My problem was this: how do you do essentially a split-horizon DNS for different apps in the same desktop session.

E.g. have claws-mail mail client go to localhost for (because it has port forwarded thru "ssh -L"), while the rest of them (e.g. browser and such) keep using normal public IP.

Usually one'd use /etc/hosts for something like that, but it applies to all apps on the machine, of course.

Next obvious option (mostly because it's been around forever) is to LD_PRELOAD something that'd either override getaddrinfo() or open() for /etc/hosts, but that sounds like work and not included in unit-linux (yet?).

Easiest and newest (well, new-ish, CLONE_NEWNS has been around since linux-3.8 and 2013) way to do that is to run the thing in its own "mount namespace", which sounds weird until you combine that with the fact that you can bind-mount files (like that /etc/hosts one).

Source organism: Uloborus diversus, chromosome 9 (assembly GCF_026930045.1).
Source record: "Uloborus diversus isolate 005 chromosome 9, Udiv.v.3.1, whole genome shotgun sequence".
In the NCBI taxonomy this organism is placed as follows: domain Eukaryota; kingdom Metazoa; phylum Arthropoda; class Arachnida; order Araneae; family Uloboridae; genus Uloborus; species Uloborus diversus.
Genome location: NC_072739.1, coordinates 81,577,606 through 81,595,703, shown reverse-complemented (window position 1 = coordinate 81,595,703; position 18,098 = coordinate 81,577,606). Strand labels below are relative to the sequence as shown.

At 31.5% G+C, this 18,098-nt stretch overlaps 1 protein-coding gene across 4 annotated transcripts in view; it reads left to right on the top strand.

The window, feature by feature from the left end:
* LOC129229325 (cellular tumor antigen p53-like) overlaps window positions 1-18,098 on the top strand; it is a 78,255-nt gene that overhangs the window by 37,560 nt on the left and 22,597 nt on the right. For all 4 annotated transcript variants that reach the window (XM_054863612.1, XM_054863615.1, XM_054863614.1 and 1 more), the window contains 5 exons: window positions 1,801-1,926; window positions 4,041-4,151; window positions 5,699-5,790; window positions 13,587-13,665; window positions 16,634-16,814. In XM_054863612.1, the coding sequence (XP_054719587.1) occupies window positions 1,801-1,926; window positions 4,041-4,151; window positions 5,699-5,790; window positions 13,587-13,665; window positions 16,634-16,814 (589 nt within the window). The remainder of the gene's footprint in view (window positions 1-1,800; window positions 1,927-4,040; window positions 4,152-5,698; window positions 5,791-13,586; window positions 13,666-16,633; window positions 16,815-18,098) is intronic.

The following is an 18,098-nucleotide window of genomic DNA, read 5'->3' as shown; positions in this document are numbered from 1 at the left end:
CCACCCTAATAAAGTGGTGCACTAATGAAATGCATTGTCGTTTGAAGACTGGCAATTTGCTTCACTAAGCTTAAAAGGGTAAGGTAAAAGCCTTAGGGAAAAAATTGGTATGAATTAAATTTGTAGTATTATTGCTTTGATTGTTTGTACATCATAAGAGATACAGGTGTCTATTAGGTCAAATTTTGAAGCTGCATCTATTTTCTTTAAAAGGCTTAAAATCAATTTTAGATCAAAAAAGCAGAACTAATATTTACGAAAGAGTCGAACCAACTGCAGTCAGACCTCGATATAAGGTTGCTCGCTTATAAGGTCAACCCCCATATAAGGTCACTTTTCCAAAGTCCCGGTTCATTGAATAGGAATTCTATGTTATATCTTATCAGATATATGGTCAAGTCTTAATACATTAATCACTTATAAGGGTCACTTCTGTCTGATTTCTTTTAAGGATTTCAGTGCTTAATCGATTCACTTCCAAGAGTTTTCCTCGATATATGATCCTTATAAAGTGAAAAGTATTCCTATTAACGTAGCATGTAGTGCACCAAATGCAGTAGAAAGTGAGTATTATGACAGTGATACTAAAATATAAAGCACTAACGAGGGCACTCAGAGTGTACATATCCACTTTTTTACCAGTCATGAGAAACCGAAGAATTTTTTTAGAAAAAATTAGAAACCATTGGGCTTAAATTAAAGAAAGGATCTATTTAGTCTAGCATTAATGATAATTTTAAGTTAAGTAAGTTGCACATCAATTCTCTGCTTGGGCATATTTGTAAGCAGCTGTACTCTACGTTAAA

So, the magic line is:

# unshare -m sh -c\ 'mount -o bind /etc/hosts.forwarding /etc/hosts && exec sudo -EHin -u myuser -- exec claws-mail'

Needs /etc/hosts.forwarding replacement-file for this app, which it will see as a proper /etc/hosts, along with root privileges (or CAP_SYS_ADMIN) for CLONE_NEWNS.

Crazy "sudo -EHin" shebang is to tell sudo not to drop much env, but still behave kinda as if on login, run zshrc and all that. "su - myuser" or "systemctl shell myuser@ -- ..." can also be used there.

Replacing files like /etc/nsswitch.conf or /etc/{passwd,group} that way, one can also essentially do any kind of per-app id-mapping - cool stuff.

Of course, these days sufficiently paranoid or advanced people might as well run every app in its own set of namespaces anyway, and have pretty much everything per-app that way, why the hell not.

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